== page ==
The story of UNMIL [Book]: Bailey bridge - connecting Liberia
A significant impact which the military forces had on local communities was providing vocational training. The UNMIL force worked closely with Armed Forces of Liberia engineers to train local residents on how to maintain roads and bridges so that they would be able to reconstruct these transportation lines of communication once UNMIL has left the country. All troop contributing countries took part in Liberia’s reconstruction either via rebuilding efforts or training. Road reconstruction was a constant battle for the engineering battalions, as after every rainy season, the dirt roads that stretched across the country supplying the villages would be destroyed.
UNMIL military engineers worked tirelessly filling in large holes while smoothing the roadways to ensure they were passable. When travel is blocked, villages cannot receive necessary supplies, and produce from the communities cannot be transported into the cities. After every rainy season, the engineers also worked on bridges, which would collapse due to flooding. Bridges are also essential and play a significant role in uniting communities and enhancing everyday life.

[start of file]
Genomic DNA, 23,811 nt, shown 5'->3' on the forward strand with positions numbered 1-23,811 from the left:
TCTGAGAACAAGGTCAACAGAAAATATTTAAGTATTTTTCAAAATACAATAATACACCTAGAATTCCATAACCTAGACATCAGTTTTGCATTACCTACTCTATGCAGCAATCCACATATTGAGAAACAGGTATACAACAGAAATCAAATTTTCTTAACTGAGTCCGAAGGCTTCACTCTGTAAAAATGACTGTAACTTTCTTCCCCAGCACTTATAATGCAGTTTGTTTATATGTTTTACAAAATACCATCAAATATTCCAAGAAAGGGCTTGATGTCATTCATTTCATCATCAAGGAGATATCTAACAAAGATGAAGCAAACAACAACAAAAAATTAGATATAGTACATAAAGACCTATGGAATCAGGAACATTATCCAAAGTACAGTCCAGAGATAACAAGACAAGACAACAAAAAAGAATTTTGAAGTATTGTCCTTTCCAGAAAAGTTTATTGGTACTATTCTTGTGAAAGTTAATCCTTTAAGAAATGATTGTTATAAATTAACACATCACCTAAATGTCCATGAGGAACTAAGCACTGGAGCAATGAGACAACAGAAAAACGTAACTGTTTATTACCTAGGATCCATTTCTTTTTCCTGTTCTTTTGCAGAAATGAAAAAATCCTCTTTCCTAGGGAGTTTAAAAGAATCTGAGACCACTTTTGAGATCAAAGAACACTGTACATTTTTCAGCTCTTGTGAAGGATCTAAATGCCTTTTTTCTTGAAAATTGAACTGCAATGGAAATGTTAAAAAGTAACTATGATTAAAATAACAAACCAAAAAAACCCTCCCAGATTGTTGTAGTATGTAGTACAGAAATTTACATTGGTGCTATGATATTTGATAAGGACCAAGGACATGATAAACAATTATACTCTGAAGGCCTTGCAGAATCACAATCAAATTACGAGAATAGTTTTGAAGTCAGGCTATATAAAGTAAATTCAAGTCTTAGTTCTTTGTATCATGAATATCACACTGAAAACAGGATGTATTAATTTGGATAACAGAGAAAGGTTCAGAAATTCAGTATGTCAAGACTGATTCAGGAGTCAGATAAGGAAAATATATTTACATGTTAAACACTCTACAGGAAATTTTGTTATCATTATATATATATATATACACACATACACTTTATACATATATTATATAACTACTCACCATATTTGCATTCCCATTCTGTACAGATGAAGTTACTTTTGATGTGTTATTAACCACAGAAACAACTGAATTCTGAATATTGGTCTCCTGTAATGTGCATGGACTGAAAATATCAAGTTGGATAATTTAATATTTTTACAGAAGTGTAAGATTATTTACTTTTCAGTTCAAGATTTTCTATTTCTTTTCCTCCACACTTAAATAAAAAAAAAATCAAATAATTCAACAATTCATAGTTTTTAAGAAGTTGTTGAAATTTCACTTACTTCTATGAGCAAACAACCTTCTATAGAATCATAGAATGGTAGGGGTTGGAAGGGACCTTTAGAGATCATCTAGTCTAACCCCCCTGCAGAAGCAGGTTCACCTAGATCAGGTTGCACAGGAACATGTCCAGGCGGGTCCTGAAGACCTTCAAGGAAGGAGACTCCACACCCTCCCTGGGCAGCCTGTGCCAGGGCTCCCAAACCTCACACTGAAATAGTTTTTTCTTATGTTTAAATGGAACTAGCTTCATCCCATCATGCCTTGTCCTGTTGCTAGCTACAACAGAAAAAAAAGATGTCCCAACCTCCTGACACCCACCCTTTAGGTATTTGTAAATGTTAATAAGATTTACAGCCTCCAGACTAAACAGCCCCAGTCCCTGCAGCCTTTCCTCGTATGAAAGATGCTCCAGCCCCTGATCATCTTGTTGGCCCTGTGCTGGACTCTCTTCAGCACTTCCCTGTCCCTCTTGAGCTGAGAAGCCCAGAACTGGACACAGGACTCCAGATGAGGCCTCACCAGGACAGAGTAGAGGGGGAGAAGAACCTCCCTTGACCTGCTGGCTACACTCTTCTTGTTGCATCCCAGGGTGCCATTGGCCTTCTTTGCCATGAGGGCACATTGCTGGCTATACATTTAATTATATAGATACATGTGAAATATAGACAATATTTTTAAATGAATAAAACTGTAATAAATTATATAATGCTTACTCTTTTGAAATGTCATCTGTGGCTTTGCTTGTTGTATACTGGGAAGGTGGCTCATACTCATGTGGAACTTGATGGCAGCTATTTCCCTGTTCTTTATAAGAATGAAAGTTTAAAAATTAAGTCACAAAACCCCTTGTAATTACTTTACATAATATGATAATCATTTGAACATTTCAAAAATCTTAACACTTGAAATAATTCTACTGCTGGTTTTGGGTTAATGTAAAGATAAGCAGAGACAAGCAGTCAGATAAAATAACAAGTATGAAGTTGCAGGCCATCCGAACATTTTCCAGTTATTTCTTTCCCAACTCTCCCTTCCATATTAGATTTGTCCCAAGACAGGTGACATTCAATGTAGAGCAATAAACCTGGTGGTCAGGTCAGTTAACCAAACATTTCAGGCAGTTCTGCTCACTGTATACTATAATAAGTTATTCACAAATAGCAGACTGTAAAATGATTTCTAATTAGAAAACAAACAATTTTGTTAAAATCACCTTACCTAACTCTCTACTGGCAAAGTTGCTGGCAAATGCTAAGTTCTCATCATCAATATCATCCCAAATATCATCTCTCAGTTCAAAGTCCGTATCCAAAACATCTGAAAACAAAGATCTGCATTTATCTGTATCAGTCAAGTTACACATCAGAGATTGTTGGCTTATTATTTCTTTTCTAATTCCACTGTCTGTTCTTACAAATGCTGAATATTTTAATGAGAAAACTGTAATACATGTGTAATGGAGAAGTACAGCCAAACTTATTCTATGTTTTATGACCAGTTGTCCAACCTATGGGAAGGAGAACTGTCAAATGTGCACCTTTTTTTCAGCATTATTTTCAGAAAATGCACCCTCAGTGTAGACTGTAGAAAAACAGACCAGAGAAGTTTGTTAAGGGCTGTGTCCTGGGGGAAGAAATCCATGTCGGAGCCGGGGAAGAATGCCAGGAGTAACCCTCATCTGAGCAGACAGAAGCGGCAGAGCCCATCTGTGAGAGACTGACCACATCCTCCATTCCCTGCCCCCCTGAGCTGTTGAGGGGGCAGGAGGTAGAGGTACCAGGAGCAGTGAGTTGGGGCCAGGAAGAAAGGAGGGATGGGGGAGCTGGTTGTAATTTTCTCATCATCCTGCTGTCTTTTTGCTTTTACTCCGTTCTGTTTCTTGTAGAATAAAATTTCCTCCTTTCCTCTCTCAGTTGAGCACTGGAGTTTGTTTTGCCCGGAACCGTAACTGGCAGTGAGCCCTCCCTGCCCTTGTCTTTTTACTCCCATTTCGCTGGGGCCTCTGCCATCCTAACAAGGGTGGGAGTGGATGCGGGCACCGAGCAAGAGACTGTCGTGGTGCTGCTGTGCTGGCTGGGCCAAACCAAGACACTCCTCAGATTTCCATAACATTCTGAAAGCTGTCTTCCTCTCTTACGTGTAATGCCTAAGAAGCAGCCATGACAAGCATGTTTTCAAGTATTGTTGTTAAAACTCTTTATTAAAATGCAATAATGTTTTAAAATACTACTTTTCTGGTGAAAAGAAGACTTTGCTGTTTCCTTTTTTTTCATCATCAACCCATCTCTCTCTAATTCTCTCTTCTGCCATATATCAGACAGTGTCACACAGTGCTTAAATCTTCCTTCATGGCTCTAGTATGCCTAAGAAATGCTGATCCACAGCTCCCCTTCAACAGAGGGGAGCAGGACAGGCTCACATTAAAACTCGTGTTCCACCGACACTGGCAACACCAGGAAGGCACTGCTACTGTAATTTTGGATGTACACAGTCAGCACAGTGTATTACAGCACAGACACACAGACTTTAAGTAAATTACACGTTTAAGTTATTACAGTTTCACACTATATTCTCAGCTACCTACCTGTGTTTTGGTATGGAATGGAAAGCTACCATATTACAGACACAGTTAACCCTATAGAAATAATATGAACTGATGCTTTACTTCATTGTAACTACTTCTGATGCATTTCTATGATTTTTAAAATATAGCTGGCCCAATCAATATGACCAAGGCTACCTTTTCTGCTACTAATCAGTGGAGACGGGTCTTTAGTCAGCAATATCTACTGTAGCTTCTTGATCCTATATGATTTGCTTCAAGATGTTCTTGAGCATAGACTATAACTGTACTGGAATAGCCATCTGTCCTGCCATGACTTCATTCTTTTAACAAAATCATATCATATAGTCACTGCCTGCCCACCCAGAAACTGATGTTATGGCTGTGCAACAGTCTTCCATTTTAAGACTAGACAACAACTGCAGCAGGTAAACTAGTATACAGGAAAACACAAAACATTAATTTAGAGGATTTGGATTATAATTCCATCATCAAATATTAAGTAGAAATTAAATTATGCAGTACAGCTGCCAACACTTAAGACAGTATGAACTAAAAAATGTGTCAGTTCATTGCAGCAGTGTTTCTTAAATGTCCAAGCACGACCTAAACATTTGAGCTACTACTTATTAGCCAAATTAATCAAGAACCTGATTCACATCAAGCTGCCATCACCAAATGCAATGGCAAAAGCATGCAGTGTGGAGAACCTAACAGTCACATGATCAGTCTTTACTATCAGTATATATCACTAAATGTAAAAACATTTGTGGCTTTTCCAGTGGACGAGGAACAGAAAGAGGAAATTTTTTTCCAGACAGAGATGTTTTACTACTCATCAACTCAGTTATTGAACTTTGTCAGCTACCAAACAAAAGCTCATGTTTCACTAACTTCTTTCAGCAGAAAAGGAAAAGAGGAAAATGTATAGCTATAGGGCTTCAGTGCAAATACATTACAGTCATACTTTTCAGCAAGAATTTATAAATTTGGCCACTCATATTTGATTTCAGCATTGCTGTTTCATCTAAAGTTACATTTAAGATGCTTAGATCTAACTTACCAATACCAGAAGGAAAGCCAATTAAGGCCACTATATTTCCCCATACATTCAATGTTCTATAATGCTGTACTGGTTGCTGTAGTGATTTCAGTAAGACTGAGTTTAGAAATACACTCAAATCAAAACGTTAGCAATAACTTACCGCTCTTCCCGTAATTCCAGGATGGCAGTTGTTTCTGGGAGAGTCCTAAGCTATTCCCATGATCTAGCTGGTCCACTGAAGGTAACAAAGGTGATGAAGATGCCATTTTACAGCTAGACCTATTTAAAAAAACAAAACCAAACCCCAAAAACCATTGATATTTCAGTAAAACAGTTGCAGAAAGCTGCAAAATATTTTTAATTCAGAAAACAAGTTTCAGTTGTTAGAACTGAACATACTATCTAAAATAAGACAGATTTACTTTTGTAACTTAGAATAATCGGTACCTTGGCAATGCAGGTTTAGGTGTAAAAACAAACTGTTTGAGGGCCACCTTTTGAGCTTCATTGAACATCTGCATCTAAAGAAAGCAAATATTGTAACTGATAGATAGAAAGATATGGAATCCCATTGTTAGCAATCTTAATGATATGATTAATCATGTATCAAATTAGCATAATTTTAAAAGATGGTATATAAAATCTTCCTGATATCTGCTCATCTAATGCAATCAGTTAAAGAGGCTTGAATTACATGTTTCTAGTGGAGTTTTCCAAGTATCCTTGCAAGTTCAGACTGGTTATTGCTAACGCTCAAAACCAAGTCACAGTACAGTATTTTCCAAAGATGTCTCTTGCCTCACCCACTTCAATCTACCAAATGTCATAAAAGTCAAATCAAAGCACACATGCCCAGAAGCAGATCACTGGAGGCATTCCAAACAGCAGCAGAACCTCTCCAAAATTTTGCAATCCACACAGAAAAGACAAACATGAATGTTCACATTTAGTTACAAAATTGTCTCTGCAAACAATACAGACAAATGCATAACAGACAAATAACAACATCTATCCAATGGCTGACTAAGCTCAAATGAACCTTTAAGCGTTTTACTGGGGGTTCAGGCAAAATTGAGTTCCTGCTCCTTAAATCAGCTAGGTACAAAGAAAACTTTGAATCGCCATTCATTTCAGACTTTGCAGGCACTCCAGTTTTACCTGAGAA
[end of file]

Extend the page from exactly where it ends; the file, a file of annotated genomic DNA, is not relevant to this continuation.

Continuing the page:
As a quick-impact project, UNMIL force engineers constructed a Bailey bridge in the Sinje community of Grand Cape Mount County.
The bridge was the culmination of a joint planning, training and construction project that included the Ministry of Public Works, the AFL, UNMIL and the US Embassy. Bridge building was part of the UNMIL mandate to assist the Government of Liberia in capacity building and infrastructure development.
This bridge now allows around 400 students to study at the University of Liberia. Many of them commute long distances, now shortened by the bridge. This bridge also plays a vital role in the movement of people, agricultural products and commercial goods between the counties of Grand Cape Mount, Gbarpolu and Lofa. The bridge has united communities and contributed to the pursuit of higher education, fundamental buttresses to the sustainability of peace.